“As a director, because the script is so open, I have to make a lot of clear decisions to properly construct that world. My decisions have to align not just with my own vision, but the way Sabrina is playing Risa, and play to her strengths,” she adds. “Sabrina excels in physicality, while I’m much more text-focused, and my challenge then is integrating both of those into the final performance. And of course, because we’re both big picture people, we also need to account for all the details, and also consider how to make every moment of this 21 page script different and nuanced. The text itself isn’t boring, but we need to make it come alive, and make a choice that ultimately feels true and representative of this production.”
Renee’s most recent directing credits in Singapore includeLotus Root Support Group (2022), while she has also directed work in America such asWhen We Were Young and Unafraid,Dry Land(Playwrights Horizons Downtown/NYU), and Annie Aspen’s Musical Space Spectacular!(Ars Nova’s ANT Fest). “For me, I’m still an early career director, and I haven’t settled on any specific directing style yet. But I do think that in my process, I always try to remain curious, and try to follow my excitement at doing something new and challenging,” she says. “Even though I’ve done a few one-woman shows now, I don’t want to be pigeonholed into that, because I think I choose works that are honest, and direct, and one woman shows tend to be the kind of projects that allow for us to explore discovery and confrontation of trauma and identity.”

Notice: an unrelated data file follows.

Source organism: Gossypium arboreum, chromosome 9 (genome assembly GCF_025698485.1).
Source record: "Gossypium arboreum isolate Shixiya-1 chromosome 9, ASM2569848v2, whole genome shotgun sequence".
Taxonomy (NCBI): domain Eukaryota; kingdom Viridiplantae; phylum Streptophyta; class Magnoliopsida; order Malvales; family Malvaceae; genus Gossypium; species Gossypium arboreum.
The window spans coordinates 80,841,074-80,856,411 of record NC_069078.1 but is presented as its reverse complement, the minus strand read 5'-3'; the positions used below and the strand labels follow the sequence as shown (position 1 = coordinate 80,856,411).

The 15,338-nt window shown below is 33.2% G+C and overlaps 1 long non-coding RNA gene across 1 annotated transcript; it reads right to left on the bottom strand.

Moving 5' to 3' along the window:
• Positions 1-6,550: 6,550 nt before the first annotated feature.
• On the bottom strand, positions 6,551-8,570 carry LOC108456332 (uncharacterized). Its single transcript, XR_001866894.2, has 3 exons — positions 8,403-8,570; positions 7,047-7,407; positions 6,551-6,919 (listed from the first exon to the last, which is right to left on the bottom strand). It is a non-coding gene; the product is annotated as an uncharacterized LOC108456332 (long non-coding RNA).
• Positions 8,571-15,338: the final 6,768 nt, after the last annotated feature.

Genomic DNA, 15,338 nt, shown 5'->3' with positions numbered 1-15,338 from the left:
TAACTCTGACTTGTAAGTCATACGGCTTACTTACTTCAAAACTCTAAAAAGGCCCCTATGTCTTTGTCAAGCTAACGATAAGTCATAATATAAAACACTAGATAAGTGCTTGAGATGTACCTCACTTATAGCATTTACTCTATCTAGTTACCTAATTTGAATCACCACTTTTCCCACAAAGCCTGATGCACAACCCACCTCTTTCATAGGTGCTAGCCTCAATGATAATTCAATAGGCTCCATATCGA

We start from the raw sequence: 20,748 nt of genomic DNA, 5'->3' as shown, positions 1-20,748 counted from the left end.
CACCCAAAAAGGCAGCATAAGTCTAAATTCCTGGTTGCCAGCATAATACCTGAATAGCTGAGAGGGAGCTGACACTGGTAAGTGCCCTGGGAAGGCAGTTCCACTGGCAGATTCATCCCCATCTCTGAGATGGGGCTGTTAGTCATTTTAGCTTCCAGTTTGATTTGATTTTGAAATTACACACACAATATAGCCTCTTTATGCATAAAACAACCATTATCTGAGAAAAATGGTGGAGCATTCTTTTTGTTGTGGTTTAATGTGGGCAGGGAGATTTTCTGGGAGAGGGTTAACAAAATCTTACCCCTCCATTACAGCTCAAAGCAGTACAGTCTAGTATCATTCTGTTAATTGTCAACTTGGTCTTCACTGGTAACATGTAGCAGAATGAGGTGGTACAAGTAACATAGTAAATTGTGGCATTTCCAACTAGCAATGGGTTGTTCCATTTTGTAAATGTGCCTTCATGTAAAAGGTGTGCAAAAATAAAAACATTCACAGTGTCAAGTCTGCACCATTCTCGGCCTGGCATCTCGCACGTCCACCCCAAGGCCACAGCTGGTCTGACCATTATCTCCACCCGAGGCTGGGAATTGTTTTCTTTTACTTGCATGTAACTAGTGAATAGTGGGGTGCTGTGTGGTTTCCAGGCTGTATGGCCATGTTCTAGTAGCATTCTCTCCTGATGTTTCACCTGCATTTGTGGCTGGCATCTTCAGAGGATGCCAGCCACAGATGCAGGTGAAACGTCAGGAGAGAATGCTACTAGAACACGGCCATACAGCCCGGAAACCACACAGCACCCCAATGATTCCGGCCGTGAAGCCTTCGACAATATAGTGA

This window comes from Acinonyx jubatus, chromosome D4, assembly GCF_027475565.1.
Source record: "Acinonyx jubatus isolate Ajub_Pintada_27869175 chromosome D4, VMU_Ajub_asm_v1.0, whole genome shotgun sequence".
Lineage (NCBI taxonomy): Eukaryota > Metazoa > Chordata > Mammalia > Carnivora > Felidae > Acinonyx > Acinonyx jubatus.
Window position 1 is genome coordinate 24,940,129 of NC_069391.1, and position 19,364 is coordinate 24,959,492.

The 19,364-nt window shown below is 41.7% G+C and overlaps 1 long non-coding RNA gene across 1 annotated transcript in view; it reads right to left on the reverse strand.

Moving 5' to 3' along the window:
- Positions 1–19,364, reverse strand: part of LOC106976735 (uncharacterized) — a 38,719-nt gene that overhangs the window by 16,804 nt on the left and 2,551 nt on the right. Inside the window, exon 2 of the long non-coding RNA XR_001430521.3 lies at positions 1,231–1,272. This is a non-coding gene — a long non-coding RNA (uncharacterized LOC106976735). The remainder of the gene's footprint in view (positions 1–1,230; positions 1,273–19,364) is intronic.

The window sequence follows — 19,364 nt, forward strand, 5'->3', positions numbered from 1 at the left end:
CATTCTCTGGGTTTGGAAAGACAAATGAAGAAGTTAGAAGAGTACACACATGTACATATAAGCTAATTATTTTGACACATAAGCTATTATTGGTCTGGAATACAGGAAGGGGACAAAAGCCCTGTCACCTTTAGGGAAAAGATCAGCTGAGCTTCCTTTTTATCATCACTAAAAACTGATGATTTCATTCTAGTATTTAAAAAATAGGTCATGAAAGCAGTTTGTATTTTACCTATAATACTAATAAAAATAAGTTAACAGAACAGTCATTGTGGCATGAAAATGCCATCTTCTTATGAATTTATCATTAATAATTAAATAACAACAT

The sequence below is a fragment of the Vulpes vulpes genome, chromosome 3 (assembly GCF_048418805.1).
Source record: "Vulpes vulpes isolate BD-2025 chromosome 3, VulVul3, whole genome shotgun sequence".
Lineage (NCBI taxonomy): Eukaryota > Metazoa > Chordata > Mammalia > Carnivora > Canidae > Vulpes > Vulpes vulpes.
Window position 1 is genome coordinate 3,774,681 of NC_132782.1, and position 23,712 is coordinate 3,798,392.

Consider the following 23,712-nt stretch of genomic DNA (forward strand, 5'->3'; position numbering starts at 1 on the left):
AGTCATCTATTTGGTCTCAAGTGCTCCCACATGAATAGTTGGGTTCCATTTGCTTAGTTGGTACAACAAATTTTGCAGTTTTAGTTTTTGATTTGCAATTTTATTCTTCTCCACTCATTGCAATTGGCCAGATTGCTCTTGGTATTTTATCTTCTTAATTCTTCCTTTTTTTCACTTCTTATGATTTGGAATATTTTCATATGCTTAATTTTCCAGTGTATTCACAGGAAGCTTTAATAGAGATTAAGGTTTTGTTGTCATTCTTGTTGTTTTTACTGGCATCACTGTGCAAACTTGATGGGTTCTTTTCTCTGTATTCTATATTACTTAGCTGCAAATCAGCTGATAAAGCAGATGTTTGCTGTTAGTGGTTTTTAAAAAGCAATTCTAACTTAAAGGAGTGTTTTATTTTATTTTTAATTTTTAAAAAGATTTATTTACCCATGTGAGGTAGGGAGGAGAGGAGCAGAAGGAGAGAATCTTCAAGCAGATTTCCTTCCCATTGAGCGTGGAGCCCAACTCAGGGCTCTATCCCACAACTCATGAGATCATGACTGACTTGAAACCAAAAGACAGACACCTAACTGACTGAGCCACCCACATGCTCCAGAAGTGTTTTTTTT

“And that’s my current take on the direction I want to go in – I still want to try doing different things and stretch myself as a director. That could mean stepping out of my comfort zone and doing work I don’t naturally gravitate to,” she adds. “Like how even though I’m trained in theatre, I do have a big interest in audio and sound design as well, and explored audio fiction during the pandemic. I’m currently working on an independent project with a writer friend, and we’re hoping to put out a short story audio fiction podcast thing towards the later half of the year.”
Beyond sound design and direction, at the heart of her artistry, Renee wants to tell contemporary stories about women, people of colour, LGBTQ+ and other marginalized groups in America, Singapore and beyond, giving a platform for these voices to be heard. “The ideal state is that I can do different work in different places. It’s different working here, where I get to tell Singapore stories, which fulfils me in one way, while in America, I get to explore topics like fluidity of gender and their own culture, and as an artist, I relish the opportunity to access these different parts of me,” she says. “In Singapore, it can be quite hard to do the latter at times, because there are a lot of marginalised groups who still don’t feel it’s safe to speak up or write stories, and there can be a lack of opportunity.”